Gerard Vroomen has never shied away from the discussion on doping and in two recent blog posts on his personal website he raised issues over the media’s reporting of the issue. After a recent restructure at Cervelo, in which he stepped down from his position as CEO, the former manager of the Cervelo TestTeam was quick to point that the views posted on his blog were his alone but talked openly about his feelings on Ivan Basso, Fränk Shleck and the journalistic endeavour into doping.
“I’ve always spoken my mind on doping. I’ve said that the teams are part of the problem but so are the riders, the sponsors and the media. It’s hard to break out of that whole vicious circle,” Vroomen told Cyclingnews.
In his blog, Vroomen criticised the balanced reporting from the global media, saying that there was a lack of critical attitude in cycling (and sports) journalism in general.
“There is reporting, and there’s nothing wrong with that, and then there’s digging and some people choose not to do that. Some people’s jobs are just to report the riding and some people have to look further. My beef, and it seems that the wrong people have been offended, is that if you’re there to report and not to dig deep then you should at least refrain from the over the top reporting on the athletes. Especially in the US where there’s been an uncritical attitude and where reporting has gone over the top into making someone out to be the second coming of Christ, and when you can sense that not everything is right. There needs to be some balance and I don't think that’s the case.”
Vroomen added that the issue isn’t one that only exists on one side of the Atlantic, with nationalistic tendencies and motives at play.
“In Italy Ivan Basso can do no wrong, in Spain Alberto Contador can do no wrong. Sport is probably the most nationalist thing we’ve still got in the world. People in the US are extremely anti doping with anyone that’s caught when they’re Italian, Spanish or German, but at the same time they don’t want to know about Levi Leipheimer’s positive test from the 90s. It’s a strange attitude and of course the media is much focussed on giving people what they want so they also don’t focus on that.”
In 2006, during Cervelo’s first major alignment with a team - CSC – Ivan Basso won the Giro. It was an emphatic victory in which the Italian put over 9 minutes into his closest rival and at the time Vroomen told the media “this is a major milestone for everybody in the company, and it feels great to be able to share this success with everybody at Cervélo and at Team CSC."
However Basso was later embroiled in the Puerto doping scandal. He was banned for two years for ‘attempted doping’ but claims to this day that he won the 2006 Giro without the help of doping products. He has made a successful return to the sport; winning last year’s Giro and will head to this year’s Tour de France as a contender for yellow.
Vroomen told Cyclingnews that the 2006 Giro d’Italia was one of the hardest points of his time in the sport.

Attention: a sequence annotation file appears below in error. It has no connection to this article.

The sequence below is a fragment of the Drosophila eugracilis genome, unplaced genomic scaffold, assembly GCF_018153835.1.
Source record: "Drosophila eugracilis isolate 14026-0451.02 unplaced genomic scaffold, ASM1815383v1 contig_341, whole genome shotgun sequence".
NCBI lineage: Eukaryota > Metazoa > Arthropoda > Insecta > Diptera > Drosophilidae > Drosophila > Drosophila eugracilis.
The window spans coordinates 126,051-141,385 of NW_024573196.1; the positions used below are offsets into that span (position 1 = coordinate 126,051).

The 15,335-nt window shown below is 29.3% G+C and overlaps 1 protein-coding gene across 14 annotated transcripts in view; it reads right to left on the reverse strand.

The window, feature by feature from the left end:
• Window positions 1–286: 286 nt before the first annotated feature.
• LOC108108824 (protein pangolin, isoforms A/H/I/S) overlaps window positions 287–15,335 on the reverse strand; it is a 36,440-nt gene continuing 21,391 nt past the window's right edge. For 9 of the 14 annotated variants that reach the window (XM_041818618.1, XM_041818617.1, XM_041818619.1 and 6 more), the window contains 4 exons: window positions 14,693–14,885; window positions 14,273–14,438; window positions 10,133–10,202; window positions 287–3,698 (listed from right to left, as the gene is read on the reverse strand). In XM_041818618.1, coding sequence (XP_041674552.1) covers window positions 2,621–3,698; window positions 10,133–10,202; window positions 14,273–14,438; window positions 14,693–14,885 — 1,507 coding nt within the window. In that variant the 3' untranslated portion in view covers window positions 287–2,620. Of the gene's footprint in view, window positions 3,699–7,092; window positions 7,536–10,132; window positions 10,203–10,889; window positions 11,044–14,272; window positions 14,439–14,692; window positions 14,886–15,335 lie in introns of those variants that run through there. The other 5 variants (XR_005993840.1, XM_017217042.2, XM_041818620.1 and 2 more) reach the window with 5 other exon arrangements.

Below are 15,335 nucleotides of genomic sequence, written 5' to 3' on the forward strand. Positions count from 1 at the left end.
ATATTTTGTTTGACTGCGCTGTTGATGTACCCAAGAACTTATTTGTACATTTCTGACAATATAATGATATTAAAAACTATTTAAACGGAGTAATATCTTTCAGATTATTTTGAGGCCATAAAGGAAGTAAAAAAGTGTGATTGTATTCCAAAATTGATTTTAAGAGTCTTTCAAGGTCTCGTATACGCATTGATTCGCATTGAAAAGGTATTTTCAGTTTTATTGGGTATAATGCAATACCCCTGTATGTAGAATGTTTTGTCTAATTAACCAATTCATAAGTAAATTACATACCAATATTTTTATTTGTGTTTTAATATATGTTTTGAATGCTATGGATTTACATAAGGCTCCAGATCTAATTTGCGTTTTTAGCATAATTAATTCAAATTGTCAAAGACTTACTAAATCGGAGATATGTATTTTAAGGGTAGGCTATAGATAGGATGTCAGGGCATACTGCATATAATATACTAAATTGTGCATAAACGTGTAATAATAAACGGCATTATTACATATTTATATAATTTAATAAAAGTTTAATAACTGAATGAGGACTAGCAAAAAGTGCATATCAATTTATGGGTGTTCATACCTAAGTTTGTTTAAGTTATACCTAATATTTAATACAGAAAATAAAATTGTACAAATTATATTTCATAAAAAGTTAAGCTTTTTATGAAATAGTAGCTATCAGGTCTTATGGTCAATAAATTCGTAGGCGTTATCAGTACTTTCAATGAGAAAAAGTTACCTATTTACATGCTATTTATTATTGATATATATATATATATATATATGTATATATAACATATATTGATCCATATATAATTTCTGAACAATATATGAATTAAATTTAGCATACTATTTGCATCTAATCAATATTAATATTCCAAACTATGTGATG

“The Giro in 2006 was one of the worst experiences of my life in cycling. I’d derive no pleasure from officially winning that race. I think that they should have taken that win away from him and I have no idea why they haven’t. You won't find me speaking about that race in any pleasant manner. For me that race doesn’t exist.”
“As soon as Basso was linked to Puerto and we saw the stuff they unearthed there I don’t know how you can say that race was clean. These guys didn’t just work with Fuentes for a couple of years and then stop for three weeks so they could ride the Giro.”
When asked if he and Cervelo were able to profit on the back of possible doping related successes, Vroomen explained that markets and return rates from wins are never that cut and dry.
“As to benefits from races, I think that’s genuinely overestimated. The best data I have was in 2008 when we won the Tour with Carlos Sastre. Our worst performing model was the model he rode to win the Tour de France. We saw zero boosts from his win. Overall the brand recognition grows and there’s no doubt to that but the individual wins do very little.”
Basso left CSC with Vroomen and CSC continuing their collaboration until the end of 2008. However one particular episode scarred Vroomen’s relationship with the sport after Fränk Schleck was linked to the Puerto story. He was found to have wired several thousand Euros to Fuentes but a press release issued by the team stated that the funds were for "training advice by experts who presumably worked with some of the biggest names in the sport," and that he "never used or attempted use of a prohibited substance or a prohibited method."
Vroomen used this example to illustrate the problems within sport’s governance and culture. “That’s an example that goes directly to the problems within sport, not just cycling. You can’t have somebody as a suspect of doping and then have the national federation make a judgement on it. It just doesn’t work.”
"The current situation of national federations handling doping cases also does the riders no favors. Whether guilty or innocent, the public doesn't get the sense that they are going through a fair process, so the rider gets damaged regardless."
“What happened with the Spanish federation and Contador was 100 per cent predictable and it’s the same in the Schleck case. It was no surprise that the Luxembourg federation decided not to do anything. I thought the real turning point with our entire pro cycling sponsorship was the press release sent out when the Schleck thing broke. That for me was really the end of it. That was so bad and it assumed cycling fans were so stupid that I just didn’t get that at all. That for me was the end.”